The Fresh Loaf

News & Information for Amateur Bakers and Artisan Bread Enthusiasts

Laziness + Forgetfulness + Fortuitous Luck + Educated Guessing = Improved Pain de Mie Recipe

baltochef's picture

Laziness + Forgetfulness + Fortuitous Luck + Educated Guessing = Improved Pain de Mie Recipe

WARNING: This is a long post!!..

As I promised Soundman, aka David, on my thread, Advice Desired From Baker's That Regularly Use Biga Pre-Ferments; here is a thread detailing my self-inflicted trials aand tribulations regarding my return to trying to use a biga pre-ferment in my breads..The last time I used a biga was at least 2-3 years ago..At that time I liked the results I was getting from the biga, but due primarily to laziness I stopped using one, and returned to the easier sponge method of building a bread..

So last Saturday, 03-14-09, I decided to make a double batch of biga (recipe below) loosely following the recipe for a biga in Peter Reinhart's book, The Bread Baker's Apprentice..All went well, and after a 1.5 hour rise at 80F room temperature, the biga was double in volume..The stainless steel bowl containing the biga was tightly wrapped in three layers of plastic wrap and placed in my 43F refrigerator at 12 noon exactly..My intentions in making this double batch of biga were to freeze several weighed out portions so as to have enough frozen biga on hand  to make Pain de Mie sandwich bread, and possibly Pane Siciliano, for the next several weeks..I would need to research Pain de Mie sandwich bread using a biga instead of a sponge, but I figured that I would not have too much trouble finding a recipe on the net..

Well, you know what they say about good intentions, right??..Mix in some general laziness, a little depression, other events happening in one's life, and the next thing you know it is 11 AM on Wednesday morning, 03-18-09..Nearly 4 days (96 hours) have passed since the biga was refrigerated..The  biga looks OK, it has a nice, even, holey pattern on its underside..But, it has a distinct alcoholic smell to it..Not overwhelming, but definitely there..Every book that I own with information in it on bigas, every internet discussion that I can recall where bigas are talked about in any detail; well, they all say that bigas are only good for three days (72 hours) after being retarded in the refrigerator..Most of the books / discussions do not come right out and bluntly say so, but one gets the sense that if one is going to make bigas in order to freeze them (my original intentions!!), then the bigas should be frozen on Day 1 or Day 2 in order to maintain their viability, never on Day 3..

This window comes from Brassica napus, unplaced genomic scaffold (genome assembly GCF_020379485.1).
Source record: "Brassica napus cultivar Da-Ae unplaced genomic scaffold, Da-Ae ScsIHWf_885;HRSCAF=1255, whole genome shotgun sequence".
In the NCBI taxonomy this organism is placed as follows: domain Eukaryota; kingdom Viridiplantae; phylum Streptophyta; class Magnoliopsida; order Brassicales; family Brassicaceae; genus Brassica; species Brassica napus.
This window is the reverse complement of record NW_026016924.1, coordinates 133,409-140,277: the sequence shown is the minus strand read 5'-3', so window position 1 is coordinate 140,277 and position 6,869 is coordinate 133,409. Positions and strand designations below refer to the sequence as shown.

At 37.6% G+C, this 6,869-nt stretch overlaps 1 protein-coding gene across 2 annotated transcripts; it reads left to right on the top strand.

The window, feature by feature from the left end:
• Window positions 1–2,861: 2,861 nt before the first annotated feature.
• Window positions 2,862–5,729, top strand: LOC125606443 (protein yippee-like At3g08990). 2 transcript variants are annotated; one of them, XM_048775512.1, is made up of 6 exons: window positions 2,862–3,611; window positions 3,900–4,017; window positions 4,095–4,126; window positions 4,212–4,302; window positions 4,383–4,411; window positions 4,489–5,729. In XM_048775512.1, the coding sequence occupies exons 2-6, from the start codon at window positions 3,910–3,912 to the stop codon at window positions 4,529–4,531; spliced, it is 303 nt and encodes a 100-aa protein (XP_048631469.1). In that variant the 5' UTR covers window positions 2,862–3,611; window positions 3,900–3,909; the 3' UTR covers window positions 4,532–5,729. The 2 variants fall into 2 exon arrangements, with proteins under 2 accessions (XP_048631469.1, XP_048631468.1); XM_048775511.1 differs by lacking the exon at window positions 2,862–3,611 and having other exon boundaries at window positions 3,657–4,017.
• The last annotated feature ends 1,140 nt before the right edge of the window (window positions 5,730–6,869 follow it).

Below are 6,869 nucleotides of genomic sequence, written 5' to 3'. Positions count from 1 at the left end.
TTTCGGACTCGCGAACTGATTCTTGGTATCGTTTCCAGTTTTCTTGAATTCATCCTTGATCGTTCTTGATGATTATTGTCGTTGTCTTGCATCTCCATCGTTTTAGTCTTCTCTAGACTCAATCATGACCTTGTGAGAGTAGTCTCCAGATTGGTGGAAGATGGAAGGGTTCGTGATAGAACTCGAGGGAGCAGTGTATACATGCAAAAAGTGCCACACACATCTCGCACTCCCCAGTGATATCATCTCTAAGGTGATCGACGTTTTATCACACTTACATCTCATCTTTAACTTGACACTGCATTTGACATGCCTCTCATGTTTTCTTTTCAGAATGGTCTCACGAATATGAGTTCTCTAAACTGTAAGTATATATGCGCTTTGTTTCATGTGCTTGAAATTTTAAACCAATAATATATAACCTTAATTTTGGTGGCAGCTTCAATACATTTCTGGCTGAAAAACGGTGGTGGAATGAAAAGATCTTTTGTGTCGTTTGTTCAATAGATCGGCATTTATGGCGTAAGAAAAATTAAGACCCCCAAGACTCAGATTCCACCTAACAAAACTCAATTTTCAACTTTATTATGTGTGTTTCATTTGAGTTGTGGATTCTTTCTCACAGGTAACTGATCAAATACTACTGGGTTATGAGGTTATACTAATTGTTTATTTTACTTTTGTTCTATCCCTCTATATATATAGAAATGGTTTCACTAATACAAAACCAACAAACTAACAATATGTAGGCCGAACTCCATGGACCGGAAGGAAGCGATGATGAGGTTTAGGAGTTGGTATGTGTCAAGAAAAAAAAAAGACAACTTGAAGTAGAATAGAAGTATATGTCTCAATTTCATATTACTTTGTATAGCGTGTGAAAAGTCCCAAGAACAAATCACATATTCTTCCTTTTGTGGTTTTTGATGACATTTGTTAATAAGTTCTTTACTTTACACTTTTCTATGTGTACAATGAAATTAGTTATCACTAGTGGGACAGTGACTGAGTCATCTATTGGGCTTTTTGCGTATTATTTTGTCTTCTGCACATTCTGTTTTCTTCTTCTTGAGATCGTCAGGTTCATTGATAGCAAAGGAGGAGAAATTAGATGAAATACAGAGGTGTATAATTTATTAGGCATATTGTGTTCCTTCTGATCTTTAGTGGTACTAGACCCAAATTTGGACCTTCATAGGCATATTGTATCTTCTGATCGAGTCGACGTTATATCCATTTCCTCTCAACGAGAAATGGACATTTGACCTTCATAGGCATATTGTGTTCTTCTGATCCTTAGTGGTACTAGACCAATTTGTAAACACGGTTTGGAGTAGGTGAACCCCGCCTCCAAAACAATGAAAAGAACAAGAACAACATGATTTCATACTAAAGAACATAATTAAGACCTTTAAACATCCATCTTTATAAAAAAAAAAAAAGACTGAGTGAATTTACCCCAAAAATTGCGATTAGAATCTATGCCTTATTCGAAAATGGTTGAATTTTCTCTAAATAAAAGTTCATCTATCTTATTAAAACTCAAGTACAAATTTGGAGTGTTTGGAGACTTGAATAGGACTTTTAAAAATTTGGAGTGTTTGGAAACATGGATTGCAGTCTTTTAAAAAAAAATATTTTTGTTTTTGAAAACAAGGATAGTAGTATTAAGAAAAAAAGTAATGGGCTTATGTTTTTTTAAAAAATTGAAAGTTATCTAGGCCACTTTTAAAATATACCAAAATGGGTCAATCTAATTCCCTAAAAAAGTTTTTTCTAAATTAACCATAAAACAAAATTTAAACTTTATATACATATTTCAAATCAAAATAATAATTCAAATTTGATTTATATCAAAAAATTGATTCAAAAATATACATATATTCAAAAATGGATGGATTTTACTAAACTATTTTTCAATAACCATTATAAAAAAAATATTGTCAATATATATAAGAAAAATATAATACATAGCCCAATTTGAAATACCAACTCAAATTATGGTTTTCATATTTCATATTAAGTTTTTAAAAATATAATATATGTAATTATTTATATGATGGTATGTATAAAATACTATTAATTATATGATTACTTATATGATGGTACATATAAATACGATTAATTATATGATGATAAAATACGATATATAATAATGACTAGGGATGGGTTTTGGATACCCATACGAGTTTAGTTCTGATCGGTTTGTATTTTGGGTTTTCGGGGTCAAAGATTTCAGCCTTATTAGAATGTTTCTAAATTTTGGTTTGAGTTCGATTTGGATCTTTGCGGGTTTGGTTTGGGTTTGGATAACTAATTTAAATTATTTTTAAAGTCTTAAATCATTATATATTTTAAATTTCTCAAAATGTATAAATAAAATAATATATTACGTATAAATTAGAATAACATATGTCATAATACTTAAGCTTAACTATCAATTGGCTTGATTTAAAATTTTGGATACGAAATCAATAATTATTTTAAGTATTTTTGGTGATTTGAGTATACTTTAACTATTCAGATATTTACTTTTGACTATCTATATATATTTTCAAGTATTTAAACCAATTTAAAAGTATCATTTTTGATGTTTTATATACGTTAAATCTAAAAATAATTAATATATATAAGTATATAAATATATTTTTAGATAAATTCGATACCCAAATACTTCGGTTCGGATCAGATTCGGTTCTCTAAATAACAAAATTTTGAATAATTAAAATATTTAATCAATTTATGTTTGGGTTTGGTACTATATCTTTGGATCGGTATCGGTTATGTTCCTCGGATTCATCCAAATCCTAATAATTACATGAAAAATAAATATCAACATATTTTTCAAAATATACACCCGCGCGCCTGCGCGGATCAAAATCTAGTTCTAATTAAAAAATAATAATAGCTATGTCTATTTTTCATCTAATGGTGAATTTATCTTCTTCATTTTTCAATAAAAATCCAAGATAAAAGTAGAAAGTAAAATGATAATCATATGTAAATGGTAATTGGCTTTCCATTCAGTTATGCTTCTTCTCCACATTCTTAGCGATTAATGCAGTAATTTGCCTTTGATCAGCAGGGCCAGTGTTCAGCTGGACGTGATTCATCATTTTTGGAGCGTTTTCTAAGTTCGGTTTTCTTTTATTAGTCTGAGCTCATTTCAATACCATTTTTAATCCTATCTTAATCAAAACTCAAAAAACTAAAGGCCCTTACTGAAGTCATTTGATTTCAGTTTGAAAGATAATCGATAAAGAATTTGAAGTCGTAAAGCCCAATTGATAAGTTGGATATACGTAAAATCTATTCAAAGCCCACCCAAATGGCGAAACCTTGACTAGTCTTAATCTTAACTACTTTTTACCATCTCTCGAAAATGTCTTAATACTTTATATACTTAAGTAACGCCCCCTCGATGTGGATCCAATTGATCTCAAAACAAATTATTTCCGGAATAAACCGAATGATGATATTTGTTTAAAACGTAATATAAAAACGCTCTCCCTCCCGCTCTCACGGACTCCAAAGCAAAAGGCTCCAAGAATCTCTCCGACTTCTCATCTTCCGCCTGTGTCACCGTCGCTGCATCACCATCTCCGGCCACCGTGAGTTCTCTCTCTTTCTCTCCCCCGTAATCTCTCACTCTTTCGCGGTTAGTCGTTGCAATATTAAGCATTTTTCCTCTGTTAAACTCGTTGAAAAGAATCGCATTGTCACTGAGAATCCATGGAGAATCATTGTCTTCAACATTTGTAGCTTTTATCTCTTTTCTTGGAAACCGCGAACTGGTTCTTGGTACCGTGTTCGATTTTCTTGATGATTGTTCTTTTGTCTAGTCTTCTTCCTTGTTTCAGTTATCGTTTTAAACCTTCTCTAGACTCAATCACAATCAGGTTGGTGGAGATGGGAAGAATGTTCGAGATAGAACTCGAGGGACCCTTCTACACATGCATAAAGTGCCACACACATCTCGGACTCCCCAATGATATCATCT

So there I am on Wednesday morning with a 96 hour old biga that according to all of the conventional wisdom is no good..What to do??..I create the thread mentioned in the first paragraph of this thread seeking advice..Soundman's is the only response, but I do not read it until later that day..I decide I have got nothing to lose and I attempt to bring the biga back to room temperature to see if the yeast are still alive..I turn on the gas oven to the WARM setting and prop open the door to bring the kitchen to 80F, I oil the surface of my kitchen cart, I chop the biga into approximately 1" pieces with a bench scraper, I cover them with plastic wrap, and I walk away for 1 hour to see what happens..After 1 hour, not much has happened, other than the biga is slowly warming up..The biga came out of my fridge at 43F, and after 1 hour at 80F its temperature has risen to 52F..Thirty minutes later, the biga has miraculously grown in volume by approximately 50%, and its temperature is now at 65F..

So, I start to get a little excited..Perhaps I have not screwed up after all, as I was assuming I did..You know what they say about assumptions, right??..I am not getting too excited as I have no idea how much power the remaining yeast in the biga has left..It assuredly has some viability, as the biga has grown in volume by 50% over the last 30 minutes as its temperature has risen from 52F to 65F..But, the yeast could be on its last hurrah, and ready to die out ant any minute..Nevertheless, I decide to procede with building a bread with this biga..I go online to try and find a recipe for a Pain de Mie sandwich bread that uses a biga instead of a sponge..Curiously, I find few recipes for Pain de Mie's with a biga..One of the few I locate is from King Arthur Flour, and it is similar to my standard Pain de Mie recipe using a sponge..

Nevertheless, I have never been overly fond of the Pain de Mie breads that I have made from KA recipes..So, I decide to take my standard Pain de Mie recipe that I created about 2 years ago that I am reasonably happy with, and to modify it for use with a biga instead of a sponge..Lately, I have been wanting to improve the long-term keeping properties of this Pain de Mie recipe..I decide that since I have got nothing to lose I am going to try and incorporate some changes in this biga Pain de Mie recipe that will improve its keeping properties, as well as, hopefully, its flavor..

So, I create a new recipe for a Pain de Mie using a biga pre-ferment (recipe below)..I decide to incorporate ALL of the double batch of the biga that I made on Saturday into this experiment..That means that I will have more than twice as much biga in my recipe than the one from KA Flour..This definitely flies in the face of standard baking practices as regards to the percentage of biga to the final dough weight..But, what the hell, it just an experiment, right??..All I am going to lose is some time, and perhaps $1.25 worth of ingredients..